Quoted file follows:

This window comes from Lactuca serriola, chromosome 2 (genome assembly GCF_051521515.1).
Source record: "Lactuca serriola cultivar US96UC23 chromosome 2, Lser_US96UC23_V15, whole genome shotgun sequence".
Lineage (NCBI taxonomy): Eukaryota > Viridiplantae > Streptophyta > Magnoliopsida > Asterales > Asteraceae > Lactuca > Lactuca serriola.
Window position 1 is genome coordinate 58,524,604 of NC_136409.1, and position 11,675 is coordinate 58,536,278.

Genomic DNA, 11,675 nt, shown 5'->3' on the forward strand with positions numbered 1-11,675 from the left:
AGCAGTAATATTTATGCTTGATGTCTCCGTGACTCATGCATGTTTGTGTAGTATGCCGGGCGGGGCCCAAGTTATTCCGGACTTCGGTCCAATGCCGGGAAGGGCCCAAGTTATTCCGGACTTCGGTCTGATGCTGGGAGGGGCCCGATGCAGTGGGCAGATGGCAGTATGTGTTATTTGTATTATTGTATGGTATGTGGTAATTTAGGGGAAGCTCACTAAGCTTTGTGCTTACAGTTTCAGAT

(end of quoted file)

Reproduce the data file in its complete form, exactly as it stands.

This window comes from Lactuca serriola, chromosome 2 (genome assembly GCF_051521515.1).
Source record: "Lactuca serriola cultivar US96UC23 chromosome 2, Lser_US96UC23_V15, whole genome shotgun sequence".
Lineage (NCBI taxonomy): Eukaryota > Viridiplantae > Streptophyta > Magnoliopsida > Asterales > Asteraceae > Lactuca > Lactuca serriola.
Window position 1 is genome coordinate 58,524,604 of NC_136409.1, and position 11,675 is coordinate 58,536,278.

Genomic DNA, 11,675 nt, shown 5'->3' on the forward strand with positions numbered 1-11,675 from the left:
AGCAGTAATATTTATGCTTGATGTCTCCGTGACTCATGCATGTTTGTGTAGTATGCCGGGCGGGGCCCAAGTTATTCCGGACTTCGGTCCAATGCCGGGAAGGGCCCAAGTTATTCCGGACTTCGGTCTGATGCTGGGAGGGGCCCGATGCAGTGGGCAGATGGCAGTATGTGTTATTTGTATTATTGTATGGTATGTGGTAATTTAGGGGAAGCTCACTAAGCTTTGTGCTTACAGTTTCAGAT